Hi, there. My then 16 year old had her wisdom teeth (all 4, impacted, and really wedged in there) extracted last Spring. They prescribed Norco for her: 24 tablets. Having had two of my own wisdom teeth (fully emerged, and worn out) extracted as an adult, with no need of any drugs, I was expecting her to have a similar experience. I filled the prescription just in case. Here was our experience: she was in real pain for most of the week. She requested, and I gave her, the Norco. Your query caused me to go and count the remaining pills which I have stashed in a safe spot; she used 14 out of the 24. It turns out there's a reason why they prescribe it; that my experience was completely different from hers. I recommend that you fill the prescription, administer the pills yourself, writing down the times you've given them, and think about a very safe stash place for any leftovers. You could also request a smaller amount, but I'd say ask for at least a dozen.

Our daughter, also 17, had all 4 of her wisdom teeth taken out in a single surgery.  She was only prescribed iboprophen (600mg) -- no Norco.  She was in a lot of pain, even though she is very tough.  We called the doctor's office over the weekend she was in so much pain.  By the way, days 3 and 4 are often the worse for pain (not days 1 and 2) for wisdom teeth removal, which we found out on that weekend phone call.  If they had prescribed Norco pills, they would have been helpful on days 3 and 4.  Daughter was in pain for almost a week.  

For other folks wisdom teeth removal has been more routine (including me), so the need for pain killers took my by surprise.  But having all 4 done at once and the way the teeth were variously positioned made it a significantly worse.  I can see a surgeon going either way with the Norco.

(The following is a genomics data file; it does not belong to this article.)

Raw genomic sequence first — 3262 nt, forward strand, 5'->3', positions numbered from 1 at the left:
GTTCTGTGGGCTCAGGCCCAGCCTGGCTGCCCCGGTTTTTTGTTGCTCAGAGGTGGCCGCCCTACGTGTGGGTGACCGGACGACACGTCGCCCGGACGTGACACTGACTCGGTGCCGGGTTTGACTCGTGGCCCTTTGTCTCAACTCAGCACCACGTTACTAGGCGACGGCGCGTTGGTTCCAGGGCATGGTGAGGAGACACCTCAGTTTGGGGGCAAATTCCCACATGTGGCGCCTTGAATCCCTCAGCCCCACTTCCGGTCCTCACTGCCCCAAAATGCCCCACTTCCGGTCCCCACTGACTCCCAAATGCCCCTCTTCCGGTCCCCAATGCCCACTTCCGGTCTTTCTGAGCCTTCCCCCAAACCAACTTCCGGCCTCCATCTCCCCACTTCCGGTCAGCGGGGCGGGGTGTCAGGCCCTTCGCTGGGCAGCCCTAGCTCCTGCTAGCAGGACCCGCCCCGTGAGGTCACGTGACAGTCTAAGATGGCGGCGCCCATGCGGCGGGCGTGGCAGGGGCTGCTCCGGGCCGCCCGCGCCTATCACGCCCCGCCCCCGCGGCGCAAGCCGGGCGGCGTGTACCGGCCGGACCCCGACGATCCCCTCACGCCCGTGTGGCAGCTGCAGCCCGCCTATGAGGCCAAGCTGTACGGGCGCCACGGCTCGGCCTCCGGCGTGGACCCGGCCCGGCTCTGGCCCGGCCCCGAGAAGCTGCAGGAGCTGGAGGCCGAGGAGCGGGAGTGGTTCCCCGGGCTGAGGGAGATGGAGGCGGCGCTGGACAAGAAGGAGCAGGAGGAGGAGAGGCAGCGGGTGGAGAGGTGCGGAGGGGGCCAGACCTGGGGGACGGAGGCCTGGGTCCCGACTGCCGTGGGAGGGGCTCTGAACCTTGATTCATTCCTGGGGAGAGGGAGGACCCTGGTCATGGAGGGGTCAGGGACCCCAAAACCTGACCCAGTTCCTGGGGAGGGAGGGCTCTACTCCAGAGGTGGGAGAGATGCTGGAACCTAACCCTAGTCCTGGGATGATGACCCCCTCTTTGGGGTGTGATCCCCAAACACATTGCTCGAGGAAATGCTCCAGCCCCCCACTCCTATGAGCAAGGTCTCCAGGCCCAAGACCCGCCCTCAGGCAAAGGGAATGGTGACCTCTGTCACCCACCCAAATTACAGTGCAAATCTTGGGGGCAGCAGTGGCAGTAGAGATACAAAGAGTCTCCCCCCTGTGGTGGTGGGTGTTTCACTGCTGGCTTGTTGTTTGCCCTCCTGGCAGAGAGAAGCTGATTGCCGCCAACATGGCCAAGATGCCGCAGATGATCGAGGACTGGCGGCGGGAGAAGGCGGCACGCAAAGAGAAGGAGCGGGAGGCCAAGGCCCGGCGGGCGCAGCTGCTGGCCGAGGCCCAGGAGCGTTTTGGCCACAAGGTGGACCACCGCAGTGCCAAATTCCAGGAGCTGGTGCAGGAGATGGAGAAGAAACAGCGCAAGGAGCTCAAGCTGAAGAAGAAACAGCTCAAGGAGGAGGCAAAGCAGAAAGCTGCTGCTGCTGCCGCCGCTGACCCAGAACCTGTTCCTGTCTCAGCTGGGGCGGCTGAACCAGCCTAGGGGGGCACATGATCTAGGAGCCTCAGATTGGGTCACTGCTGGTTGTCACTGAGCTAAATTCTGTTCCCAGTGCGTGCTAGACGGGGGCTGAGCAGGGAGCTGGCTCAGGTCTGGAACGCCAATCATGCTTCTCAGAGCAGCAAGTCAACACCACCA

Ordering a few Norco pills as an option, and controlling their storage and use as a parent, seems fine to us.  In fact, my partner has a stronger Norco precription (7/325) for chronic pain and uses it a few times a month as needed for severe pain -- for years now.  No increase in use, no addictive behaviors.  Taking Norco pills 1-2x after a surgical procedure isn't going to cause an addiction or a dealer to blossom.  (Don't get me started on oxycotin though...)

He'll be ok whatever you decide, and good luck to both of you!

I have been prescribed opioids after the five or six surgeries I've had, and seldom use more than a couple of pills. I had many old bottles in the bathroom, dating back to the C-section births of my kids. My kids are teenagers now, and my son may be getting his wisdom teeth removed soon. I recently got rid of my old pills because someone with experience in the field of addiction gave me this information. He said that teens who come over as visitors to your home may look through the medicine cabinet and help themselves. Your idea of getting the prescription filled for a smaller number of pills sounds great. 

I know of two teenagers who have died as a result of prescriptions stored in the home medicine cabinet. One used his own leftover pain meds from wisdom tooth removal to commit suicide. The other one experimented with his parents meds and overdosed. Those pain medications are dangerous. Lock them up. Or take them to a disposal center. Do not flush, it harms the bay. 

List of Disposal SitesAlameda

Alameda Police Station
(accepts controlled substances)
1555 Oak Street
Mon-Sun, 8am-8pm

Albany

Albany Senior Center
846 Masonic Avenue
Mon-Fri, 9am-5pm

Berkeley

Berkeley Transfer Station
1201 2nd Street
Mon-Sat, 8am-4:30pm

UC Berkeley Tang Center Pharmacy
(accepts controlled substances)
2222 Bancroft Way
Mon-Fri, 8am-5pm

United Pharmacy
2929 Telegraph Avenue
Mon-Fri, 9am-6pm; Sat, 9am-2pm

 Emeryville

Emeryville Senior Center
4321 Salem Street
Mon-Fri, 9am-5pm

Oakland

Alameda County Household Hazardous Waste*
2100 E. 7th Street at 23rd Avenue
Wed-Fri, 9am-2:30pm
Sat, 9am-4pm
Closed Thanksgiving week and December 24-31
*Alameda County residents only. 

EBMUD Administration Building Lobby
375 11th Street at Franklin Street
Mon-Fri, 8am-4:30pm, except EBMUD holidays

Elihu Harris State Building Lobby
1515 Clay Street
Mon-Fri, 8am-5pm, except state holidays

Oakland Fire Department
1401 98th Avenue at International Blvd, or
1445 14th Street at Mandela Parkway
Everyday 8am-8pm (ring the doorbell)

More info here: http://www.ebmud.com/wastewater/bay-friendly-waste-disposal/medicine-dis...